Selling Your Business: Part 2

In a previous article, we talked about setting realistic expectations for selling your business, including timetable, price and fees. When thinking about selling your business, you'll also need to consider things like transaction type, asset sale, stock sale, and sales channel, among other things.

Transaction type:

When structuring your business for sale, a designation must be made about whether your company will be structured and sold as an asset deleted or as a stock sale. This decision could be a complicated one because whichever is selected will be positive for one party but negative for the other. An asset sale is the sale of a company's assets deleted; a stock sale is the sale of shares in a corporation. Tax issues and liabilities may complicate the designation and the sale.

An asset sale must be conducted for a sole proprietorship or a partnership because these business structures do not have stock. A limited liability company (LLC) can sell its membership units. If there are multiple owners, as in a partnership or LLC, one or more owners could elect to sell their partnership interests instead of the business's assets. If, however, the business is a C corporation or an S corporation, there is a choice of selecting an asset or stock sale.

Asset sale:

Assets are the tangible and intangible property elements of a business such as inventory, equipment, licenses, patents, trade names, etc. In an asset sale, the buyer buys the assets while the debt and other liabilities remain with the seller. This is pleasing to the buyer because the focus can remain on the market value of the assets. There are also tax benefits for the buyer with depreciation, which improves cash flow in the initial years after the sale. Of course, there can be complications for the buyer as well because some assets, such as intellectual property, leases, contracts, etc. may be difficult to transfer because of legal obligations.

The seller experiences difficulty because, among other issues, an asset sale can create higher taxes, and in the case of a C corporation, the issue of double taxation can become a serious and costly negative. Obviously the advice of your professional team is warranted.

Stock sale:

With a stock sale, the buyer is acquiring the seller's shareholder stock; assets and liabilities that are unwanted by the buyer will be sold or paid off prior to the transfer of the business's title. Because shares are exchanging hands, individual company assets do not have to be named in the sale.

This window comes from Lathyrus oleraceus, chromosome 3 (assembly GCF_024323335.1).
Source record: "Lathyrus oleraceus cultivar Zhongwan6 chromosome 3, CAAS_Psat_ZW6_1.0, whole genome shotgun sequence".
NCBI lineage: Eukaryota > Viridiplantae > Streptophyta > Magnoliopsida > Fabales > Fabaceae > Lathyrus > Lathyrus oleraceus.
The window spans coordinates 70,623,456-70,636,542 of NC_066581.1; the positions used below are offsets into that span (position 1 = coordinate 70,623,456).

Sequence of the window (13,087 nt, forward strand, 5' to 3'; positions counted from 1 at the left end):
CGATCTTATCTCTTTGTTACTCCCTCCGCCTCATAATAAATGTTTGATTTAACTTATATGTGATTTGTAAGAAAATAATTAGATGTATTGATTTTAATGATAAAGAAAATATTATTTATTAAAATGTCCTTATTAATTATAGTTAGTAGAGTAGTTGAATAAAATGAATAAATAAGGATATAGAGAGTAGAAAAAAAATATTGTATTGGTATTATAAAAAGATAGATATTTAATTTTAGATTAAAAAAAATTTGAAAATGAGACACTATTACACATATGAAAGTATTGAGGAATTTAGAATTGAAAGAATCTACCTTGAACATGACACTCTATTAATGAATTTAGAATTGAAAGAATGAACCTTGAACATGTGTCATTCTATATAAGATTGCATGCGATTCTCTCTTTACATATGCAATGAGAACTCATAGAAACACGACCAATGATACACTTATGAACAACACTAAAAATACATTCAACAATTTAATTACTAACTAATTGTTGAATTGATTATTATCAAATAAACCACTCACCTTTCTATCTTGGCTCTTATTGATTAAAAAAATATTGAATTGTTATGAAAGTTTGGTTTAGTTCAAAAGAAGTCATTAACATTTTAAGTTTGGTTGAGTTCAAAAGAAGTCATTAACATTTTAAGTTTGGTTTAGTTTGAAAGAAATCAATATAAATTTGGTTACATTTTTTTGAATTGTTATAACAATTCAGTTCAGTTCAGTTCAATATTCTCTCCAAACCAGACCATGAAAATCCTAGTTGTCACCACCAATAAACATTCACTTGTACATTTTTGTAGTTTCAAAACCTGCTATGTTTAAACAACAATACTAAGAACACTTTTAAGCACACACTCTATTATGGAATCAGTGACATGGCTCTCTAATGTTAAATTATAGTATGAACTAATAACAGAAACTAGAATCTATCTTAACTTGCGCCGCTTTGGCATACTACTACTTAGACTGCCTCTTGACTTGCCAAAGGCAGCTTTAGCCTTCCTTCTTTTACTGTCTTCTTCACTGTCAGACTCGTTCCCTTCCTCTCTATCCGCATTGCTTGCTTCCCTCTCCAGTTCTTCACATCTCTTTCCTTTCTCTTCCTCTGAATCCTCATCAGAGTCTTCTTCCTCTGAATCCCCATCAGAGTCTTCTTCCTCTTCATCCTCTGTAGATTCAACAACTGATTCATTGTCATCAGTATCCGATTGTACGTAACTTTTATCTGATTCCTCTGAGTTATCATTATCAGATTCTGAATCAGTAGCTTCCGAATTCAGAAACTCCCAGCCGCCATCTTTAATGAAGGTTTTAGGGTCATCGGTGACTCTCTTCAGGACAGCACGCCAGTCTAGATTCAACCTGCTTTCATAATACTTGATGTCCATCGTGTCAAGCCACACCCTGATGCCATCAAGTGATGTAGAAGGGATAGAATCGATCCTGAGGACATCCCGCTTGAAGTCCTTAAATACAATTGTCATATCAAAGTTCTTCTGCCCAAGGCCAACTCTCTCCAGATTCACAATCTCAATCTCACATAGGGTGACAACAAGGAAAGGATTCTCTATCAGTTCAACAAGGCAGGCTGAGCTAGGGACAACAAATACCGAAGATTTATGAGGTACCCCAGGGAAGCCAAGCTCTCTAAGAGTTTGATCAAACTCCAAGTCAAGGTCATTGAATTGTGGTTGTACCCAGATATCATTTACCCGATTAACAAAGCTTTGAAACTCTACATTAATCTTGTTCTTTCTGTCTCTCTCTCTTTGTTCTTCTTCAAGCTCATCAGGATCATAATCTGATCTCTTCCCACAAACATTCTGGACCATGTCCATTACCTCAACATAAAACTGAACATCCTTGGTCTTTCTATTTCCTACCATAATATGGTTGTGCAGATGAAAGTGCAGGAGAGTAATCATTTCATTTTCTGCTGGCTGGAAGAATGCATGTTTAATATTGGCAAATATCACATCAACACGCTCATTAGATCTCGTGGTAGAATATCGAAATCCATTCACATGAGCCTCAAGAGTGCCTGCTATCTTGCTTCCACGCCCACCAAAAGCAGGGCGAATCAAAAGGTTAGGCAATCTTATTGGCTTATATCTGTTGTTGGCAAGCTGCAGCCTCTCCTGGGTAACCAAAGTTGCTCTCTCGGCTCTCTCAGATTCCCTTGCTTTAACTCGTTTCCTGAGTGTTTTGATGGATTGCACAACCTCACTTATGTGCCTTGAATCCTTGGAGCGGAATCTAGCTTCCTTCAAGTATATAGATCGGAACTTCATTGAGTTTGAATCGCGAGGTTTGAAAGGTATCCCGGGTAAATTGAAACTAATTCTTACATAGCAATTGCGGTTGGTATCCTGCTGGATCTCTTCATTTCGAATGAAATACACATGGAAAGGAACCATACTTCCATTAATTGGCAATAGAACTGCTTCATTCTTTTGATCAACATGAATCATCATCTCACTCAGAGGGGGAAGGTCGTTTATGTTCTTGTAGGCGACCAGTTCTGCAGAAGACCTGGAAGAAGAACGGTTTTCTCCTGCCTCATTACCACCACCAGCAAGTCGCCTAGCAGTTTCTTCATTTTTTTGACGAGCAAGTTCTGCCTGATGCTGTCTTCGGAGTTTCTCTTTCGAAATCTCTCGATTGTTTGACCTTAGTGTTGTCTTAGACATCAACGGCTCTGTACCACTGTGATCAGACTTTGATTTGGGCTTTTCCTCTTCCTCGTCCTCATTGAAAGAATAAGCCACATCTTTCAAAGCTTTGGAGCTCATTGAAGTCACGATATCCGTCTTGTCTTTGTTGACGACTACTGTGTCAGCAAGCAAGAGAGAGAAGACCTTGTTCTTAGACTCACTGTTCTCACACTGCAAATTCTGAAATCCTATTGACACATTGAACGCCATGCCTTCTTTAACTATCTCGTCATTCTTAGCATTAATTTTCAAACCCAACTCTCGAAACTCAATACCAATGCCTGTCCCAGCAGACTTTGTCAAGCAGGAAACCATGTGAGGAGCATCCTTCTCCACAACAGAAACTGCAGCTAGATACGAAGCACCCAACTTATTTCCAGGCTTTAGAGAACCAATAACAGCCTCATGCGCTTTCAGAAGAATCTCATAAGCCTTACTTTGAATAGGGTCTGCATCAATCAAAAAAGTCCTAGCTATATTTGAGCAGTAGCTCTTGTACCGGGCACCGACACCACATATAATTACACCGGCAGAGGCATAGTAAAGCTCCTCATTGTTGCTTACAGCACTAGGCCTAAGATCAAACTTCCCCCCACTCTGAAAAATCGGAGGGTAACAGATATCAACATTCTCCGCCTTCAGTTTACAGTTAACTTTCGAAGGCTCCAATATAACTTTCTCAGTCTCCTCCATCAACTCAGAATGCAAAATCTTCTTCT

Buyers do not gain the depreciation advantage they would normally have in an asset sale, which may result in more taxes in the future. In addition, buyers receive the company's liabilities, known or unknown, for such categories as OSHA violations, employee matters, lawsuits that may materialize, etc. Special language in the sale agreement can mitigate risk in this area, and would be a wise addition for the buyer.

Sellers tend to prefer stock sales because they benefit from reduced taxation, and in the case of a C corporation, the double taxation is avoided.

As always, these are serious considerations that should be discussed with your professional advisors so you have all the information you need to proceed with confidence and full knowledge.

Sales channel:

After a decision has been made about whether this sale will be an asset sale or a stock sale, the next decision is determining which sales channels are best for telling the market the good news that your business is for sale. Depending on the advice of your professional team, marketing could be on websites that specialize in business sales, or perhaps private equity groups (PEGs) will be approached. Your broker will have a strong idea of what channels are best for your business, and the market contacts to distribute the news.

In our next article in this series, we'll discuss desired price range and process review. In the meantime, if you have questions, we encourage you to talk to your business broker, your investment manager and other members of your business and financial planning team.

Selling a business is a complex transaction that often requires a skilled broker like Joseph M. Maas of Synergetic Finance in Seattle. For additional info., visit Synergetic Finance online or check out Maas' new book Exit Insight: Getting to Sold, available at Merrell Publishing.

This article was published on 13 Sep 2014 and has been viewed 630 times
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